The high street is changing. Jim McCarthy, Chief Executive of Poundland, said:
“There is a flight to value, no question. Consumer confidence is lower than I have ever known it. People are trying to spend less to maintain their lifestyles. We get a lot more A and B consumers through our doors now.” (The Times, 19 January 2009).
High Street stores such as Wilkinson which places emphasis on value and bargain stores such as Poundland stand to benefit with people changing where and how they purchase goods. Although Woolworths and its 807 stores have gone; other opportunists are rushing to fill the gap it has left. It seems the reluctance of many to buy at lower-price shops has changed in recent times and people are now happy to shop at stores offering value for money or bargain priced stores.
A few days ago, in Poole, Dorset – close to the millionaire residences of Sandbanks – a 99p shop opened opposite a £1 shop and shoppers rushed across the road from the £1 shop to save a penny at the new store! Consumer confidence is ebbing away but the new names are attracting their attention. (The Times, 19 January 2009).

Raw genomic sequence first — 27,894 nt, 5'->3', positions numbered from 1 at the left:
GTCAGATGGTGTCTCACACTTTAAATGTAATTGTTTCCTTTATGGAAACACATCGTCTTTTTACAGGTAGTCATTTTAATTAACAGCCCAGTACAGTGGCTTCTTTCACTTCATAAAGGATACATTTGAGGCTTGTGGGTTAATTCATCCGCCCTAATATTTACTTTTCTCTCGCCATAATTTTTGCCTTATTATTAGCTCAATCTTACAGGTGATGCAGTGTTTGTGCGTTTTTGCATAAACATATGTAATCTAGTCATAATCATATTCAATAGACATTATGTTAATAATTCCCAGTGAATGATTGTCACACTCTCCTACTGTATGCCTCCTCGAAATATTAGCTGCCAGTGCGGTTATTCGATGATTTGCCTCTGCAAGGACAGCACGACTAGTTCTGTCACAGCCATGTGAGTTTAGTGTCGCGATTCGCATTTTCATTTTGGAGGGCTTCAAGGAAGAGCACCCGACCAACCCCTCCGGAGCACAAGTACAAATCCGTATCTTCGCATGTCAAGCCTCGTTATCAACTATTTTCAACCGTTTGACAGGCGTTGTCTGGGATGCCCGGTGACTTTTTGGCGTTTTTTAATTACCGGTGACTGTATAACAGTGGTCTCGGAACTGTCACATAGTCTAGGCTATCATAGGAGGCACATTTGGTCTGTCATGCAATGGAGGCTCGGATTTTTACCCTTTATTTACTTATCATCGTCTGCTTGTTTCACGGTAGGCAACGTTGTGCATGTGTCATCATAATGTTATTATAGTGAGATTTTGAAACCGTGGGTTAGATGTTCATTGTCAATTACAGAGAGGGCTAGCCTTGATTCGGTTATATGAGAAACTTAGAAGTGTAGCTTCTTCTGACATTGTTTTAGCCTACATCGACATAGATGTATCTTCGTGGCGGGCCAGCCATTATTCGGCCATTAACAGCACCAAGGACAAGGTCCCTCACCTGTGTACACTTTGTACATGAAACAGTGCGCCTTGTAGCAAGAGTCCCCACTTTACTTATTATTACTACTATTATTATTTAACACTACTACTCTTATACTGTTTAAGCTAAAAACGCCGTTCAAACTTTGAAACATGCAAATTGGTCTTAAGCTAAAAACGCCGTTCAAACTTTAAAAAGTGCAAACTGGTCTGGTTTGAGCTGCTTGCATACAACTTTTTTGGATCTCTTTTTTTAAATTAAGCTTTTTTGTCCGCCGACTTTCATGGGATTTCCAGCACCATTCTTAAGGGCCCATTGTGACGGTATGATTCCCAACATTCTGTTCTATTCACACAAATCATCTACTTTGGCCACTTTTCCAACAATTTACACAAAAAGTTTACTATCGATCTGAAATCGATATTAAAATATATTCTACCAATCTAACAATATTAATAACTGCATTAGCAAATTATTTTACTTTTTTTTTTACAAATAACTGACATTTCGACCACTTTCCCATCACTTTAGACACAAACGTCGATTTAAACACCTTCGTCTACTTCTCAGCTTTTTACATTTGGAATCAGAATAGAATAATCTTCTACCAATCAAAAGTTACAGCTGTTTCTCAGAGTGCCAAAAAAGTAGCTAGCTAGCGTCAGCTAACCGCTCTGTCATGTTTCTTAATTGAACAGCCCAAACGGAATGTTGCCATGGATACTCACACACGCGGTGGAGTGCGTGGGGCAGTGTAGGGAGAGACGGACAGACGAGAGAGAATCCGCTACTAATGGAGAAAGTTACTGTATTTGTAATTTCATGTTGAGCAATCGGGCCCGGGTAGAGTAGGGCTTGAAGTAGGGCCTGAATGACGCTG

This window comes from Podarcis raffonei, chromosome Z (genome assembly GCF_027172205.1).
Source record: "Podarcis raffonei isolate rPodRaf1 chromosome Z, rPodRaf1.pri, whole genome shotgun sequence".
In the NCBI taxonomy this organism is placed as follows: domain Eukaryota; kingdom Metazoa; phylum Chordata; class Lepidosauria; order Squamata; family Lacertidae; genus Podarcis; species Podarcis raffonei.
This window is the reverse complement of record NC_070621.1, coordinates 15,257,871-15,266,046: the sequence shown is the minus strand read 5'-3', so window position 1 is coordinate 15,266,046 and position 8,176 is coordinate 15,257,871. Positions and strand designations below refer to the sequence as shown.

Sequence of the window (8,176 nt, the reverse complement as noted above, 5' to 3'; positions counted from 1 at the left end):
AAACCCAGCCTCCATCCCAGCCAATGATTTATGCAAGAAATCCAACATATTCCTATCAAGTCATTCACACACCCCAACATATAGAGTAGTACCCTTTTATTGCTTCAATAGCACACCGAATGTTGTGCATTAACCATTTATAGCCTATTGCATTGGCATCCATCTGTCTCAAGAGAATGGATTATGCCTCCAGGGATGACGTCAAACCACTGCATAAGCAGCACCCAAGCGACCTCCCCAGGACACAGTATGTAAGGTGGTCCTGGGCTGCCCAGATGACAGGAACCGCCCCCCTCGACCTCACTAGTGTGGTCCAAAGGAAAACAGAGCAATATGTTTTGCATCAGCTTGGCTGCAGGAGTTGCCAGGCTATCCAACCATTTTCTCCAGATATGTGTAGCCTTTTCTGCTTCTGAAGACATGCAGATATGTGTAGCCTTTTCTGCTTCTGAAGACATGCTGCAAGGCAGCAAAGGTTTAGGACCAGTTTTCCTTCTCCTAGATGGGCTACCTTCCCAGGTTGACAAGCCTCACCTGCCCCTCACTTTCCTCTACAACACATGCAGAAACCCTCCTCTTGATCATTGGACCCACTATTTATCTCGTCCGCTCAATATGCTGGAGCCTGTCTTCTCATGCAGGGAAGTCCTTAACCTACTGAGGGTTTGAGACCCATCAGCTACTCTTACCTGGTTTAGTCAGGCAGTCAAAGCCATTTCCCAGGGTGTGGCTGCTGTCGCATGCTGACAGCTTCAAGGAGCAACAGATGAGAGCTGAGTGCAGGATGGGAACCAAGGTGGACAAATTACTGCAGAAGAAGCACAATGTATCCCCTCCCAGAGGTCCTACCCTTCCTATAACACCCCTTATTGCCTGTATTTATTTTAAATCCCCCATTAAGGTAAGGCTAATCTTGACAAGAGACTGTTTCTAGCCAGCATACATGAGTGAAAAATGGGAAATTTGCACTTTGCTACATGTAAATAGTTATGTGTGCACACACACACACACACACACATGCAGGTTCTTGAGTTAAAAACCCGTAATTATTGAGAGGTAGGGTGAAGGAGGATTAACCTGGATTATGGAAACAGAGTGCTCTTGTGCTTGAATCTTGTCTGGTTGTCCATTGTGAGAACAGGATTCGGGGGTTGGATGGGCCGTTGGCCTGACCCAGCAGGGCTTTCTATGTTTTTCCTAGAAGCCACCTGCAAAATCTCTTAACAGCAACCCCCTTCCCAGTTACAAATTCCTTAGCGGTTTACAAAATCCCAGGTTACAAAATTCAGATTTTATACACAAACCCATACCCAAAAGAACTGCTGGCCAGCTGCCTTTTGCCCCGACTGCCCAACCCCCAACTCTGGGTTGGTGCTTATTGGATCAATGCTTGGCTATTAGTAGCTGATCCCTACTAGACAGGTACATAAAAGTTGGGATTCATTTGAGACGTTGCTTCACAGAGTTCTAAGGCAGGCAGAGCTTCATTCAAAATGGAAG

Mr Lanani, the commercial director of 99p Stores said:”The person in the street has the same amount of money in their pocket as before, but their confidence has gone completely. People are worried about their job security, their mortgages, their bills. And they are coming to us, whereas before they would have turned up their noses.” (The Times, 19 January 2009).
Last week 99p Stores opened three new stores in London and expects to open as many as 30 more nationwide this year, taking its total number of stores to about 100. At a time when the retail sector is supposed to be in crisis, this is incredible growth. Poundland, with 202 stores and 6,400 employees, also plans to open another 30 stores this year and has identified 650 possible shop sites in the UK.
Read the Times 100 case studies on Wilkinson and how it matches its marketing strategy to the changing demands of the market.